Sunday, March 03, 2013

Know More Than You Show, Part 1: Character

There are certain rules that I’ve frequently referenced indirectly on this blog but never explored in their own rite.  One of those is “Know more than you show.” Let’s spend this week breaking it down into three parts, starting with character:
Some gurus such as Syd Field insist that you know every possible fact about your hero, all the way back to where his or her grandmother went to college.  I would argue that you should be more focused on your hero’s present and future.  If you actually take the time to list out 500 facts about the past, then you might run into a few different dangers:
  • You’ll bore yourself to tears, getting sick of your hero long before he or she has a chance to come alive on the page.
  • You’ll commit yourself to randomly-selected story details, and feel less willing to change your hero’s past on the fly as you write, in order to add special skills, or tangled relationships from the past that can juice up the conflict, or additional ironies.
  • Once you’ve created this epic backstory, you’ll feel compelled to reveal it at some point, even though the audience won’t care.
  • You’ll be tempted to use backstory as a substitute for front story, differentiating your characters based on where they’ve been, rather than how they act. In the terrible pilot for “NYC 22” each rookie cop stopped the story dead in order to reveal a complicated backstory, but their current plans and tactics were virtually identical.
Instead, I usually suggest that you should just focus on those aspects of your heroes backstories that generate their metaphor families, whether that happens to be their home region, past job, current job, or developmental state (kid, teen, parent, etc.)

But, with all those caveats out of the way, it can, in fact, be a useful exercise to write out a full bio of each character, as long as you understand that you should never show all that you know.  Just because your heroes have baggage, doesn’t mean that they should take it out of their overhead bin during flight.

One of the advantages of writing of a bio for your characters is that it allows you to search for new ways to bond with them.  Give your characters gifts from your own life until they come alive in your head.  Don’t assume that backstory will get your audience to fall in love with the character, but do anything you can to makes sure that you fall in love, even if your audience never knows why. 

Even when you’ve cut out unnecessary backstory, there are other ways to know more than you show when it comes to character.  Beware of moments that perfectly sum up a character’s personality, all in one scene.  Ironically, this might be the scene that made you want to write this story in the first place, because it made the character instantly come to life in your mind, but now it’s time to kill your darlings and cut it, because you don’t want a character that can be summed up in one scene.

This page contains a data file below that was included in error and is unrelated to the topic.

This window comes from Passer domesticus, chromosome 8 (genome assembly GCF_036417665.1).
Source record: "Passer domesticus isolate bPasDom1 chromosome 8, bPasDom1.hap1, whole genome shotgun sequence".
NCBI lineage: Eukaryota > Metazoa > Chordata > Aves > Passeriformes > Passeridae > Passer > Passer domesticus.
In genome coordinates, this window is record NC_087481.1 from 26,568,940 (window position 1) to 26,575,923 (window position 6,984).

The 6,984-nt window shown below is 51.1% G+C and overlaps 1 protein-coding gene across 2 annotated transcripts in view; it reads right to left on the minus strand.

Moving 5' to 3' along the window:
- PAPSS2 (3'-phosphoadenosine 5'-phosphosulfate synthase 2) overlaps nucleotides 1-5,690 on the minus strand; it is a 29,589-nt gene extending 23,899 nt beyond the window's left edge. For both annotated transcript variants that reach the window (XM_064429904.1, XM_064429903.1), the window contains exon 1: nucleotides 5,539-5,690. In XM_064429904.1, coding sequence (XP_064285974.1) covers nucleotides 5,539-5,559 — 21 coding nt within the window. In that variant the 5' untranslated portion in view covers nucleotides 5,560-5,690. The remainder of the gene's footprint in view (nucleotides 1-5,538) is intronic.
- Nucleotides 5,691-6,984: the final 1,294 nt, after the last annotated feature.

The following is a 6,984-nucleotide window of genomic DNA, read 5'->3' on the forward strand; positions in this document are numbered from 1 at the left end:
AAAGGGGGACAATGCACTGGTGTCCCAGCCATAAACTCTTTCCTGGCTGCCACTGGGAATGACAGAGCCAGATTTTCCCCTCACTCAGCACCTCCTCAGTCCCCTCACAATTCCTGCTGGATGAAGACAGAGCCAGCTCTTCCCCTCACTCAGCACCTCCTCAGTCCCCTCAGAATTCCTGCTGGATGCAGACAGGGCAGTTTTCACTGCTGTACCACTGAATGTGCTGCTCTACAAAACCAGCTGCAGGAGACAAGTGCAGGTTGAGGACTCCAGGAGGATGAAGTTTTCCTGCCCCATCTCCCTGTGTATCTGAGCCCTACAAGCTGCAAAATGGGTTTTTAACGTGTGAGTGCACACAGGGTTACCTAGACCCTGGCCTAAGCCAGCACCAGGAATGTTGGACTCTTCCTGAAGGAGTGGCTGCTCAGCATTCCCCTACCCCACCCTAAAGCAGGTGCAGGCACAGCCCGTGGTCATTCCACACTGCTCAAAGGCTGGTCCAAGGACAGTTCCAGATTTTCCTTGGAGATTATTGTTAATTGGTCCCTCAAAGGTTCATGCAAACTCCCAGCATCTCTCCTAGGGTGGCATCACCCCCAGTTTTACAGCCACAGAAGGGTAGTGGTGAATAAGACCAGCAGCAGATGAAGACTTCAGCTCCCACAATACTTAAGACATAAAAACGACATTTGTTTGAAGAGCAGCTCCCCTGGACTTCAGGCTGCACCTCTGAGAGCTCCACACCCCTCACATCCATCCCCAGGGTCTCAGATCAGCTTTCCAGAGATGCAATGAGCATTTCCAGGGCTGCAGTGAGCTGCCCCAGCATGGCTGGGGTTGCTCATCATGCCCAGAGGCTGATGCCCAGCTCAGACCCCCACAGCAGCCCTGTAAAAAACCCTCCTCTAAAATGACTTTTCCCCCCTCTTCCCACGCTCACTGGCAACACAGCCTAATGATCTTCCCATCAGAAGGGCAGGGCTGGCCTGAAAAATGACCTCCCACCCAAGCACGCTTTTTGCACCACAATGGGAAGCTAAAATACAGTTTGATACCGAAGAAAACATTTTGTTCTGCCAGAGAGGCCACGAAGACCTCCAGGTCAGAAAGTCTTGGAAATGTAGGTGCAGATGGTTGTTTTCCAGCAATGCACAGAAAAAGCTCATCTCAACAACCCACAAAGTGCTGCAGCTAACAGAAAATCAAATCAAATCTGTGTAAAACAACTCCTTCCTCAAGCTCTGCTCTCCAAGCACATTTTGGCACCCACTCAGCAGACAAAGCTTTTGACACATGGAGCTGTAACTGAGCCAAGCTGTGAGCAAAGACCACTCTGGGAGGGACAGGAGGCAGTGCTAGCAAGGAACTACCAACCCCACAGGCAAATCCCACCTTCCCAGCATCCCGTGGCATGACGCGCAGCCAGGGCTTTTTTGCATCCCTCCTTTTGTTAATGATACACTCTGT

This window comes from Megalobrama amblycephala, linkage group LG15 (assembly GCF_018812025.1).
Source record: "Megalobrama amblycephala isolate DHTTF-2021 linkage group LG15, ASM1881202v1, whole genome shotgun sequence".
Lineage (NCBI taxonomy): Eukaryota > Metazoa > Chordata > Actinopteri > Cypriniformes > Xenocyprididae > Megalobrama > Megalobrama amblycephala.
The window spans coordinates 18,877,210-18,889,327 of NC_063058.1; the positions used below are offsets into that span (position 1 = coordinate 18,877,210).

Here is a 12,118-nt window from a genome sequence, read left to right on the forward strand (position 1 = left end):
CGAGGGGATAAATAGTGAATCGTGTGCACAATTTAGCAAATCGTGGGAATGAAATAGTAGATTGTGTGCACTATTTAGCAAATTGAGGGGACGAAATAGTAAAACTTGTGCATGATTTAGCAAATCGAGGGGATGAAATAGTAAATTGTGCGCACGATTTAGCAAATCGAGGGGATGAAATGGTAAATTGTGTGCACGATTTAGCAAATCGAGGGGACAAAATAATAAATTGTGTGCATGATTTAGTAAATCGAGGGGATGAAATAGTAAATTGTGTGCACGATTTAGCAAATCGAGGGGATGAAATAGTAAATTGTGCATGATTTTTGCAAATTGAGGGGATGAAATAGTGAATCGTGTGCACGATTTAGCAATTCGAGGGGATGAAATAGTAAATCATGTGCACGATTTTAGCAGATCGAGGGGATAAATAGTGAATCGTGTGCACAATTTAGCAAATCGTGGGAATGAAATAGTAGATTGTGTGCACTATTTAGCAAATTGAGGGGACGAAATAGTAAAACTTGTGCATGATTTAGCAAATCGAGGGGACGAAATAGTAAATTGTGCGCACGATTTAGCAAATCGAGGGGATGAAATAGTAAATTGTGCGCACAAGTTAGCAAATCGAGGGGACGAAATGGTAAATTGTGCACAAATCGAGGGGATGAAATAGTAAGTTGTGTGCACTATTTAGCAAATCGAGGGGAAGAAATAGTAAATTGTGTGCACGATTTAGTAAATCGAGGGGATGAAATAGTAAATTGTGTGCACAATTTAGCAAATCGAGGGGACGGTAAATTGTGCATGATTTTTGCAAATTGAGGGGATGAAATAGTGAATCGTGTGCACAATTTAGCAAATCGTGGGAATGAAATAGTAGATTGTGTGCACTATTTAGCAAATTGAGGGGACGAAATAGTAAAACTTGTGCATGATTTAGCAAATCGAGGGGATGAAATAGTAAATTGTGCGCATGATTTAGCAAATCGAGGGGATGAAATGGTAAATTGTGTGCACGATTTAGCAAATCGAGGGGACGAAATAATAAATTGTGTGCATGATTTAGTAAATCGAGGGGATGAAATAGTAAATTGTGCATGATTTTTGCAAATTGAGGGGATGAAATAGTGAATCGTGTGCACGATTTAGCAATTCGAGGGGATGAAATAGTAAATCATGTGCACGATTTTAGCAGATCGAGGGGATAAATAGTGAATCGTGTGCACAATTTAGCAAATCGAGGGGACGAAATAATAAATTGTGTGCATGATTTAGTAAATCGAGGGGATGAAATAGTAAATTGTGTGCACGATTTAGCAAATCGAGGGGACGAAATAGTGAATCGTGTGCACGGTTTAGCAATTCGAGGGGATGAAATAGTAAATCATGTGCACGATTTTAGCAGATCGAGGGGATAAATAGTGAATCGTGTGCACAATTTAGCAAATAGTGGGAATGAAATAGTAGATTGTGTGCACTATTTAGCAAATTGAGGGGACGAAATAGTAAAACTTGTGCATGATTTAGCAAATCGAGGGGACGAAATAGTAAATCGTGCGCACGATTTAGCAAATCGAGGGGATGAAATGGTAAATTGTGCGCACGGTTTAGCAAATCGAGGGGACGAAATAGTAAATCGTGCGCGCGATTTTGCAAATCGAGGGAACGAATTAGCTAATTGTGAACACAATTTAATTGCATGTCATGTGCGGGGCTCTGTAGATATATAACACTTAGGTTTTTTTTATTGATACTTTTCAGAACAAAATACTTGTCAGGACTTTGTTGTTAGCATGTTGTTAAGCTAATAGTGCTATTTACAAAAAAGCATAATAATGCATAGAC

The audience doesn’t want the whole package neatly laid out before them: they want to piece the character together out of different parts.  A great character is compelling because we are compelled to find out more about him or her.   That’s not true if the character is neatly summed up right away.  This also applies to plot, which we’ll get to tomorrow…

1 comment:

j.s. said...

There are few film directors more interest in or capable of immersing me more completely in the present moment than Abbas Kiarostami. His films often succeed with the barest whisp of backstory.

Yet his most recent film LIKE SOMEONE IN LOVE, unusually plotty to begin with for him, is almost as bad as "NYC 22" in its desire to offer us excess exposition that ultimately has no bearing on the film's fairly arbitrary ending. Its all masterfully acted and directed but the kind of half there writing reminds me of the worst sins of amateur scripting that you're discussing here. We learn a little dossier of teasing and minimal details about the two main characters -- everything except what we'd need to know to understand why they make any of the choices that the film wants us to believe should matter.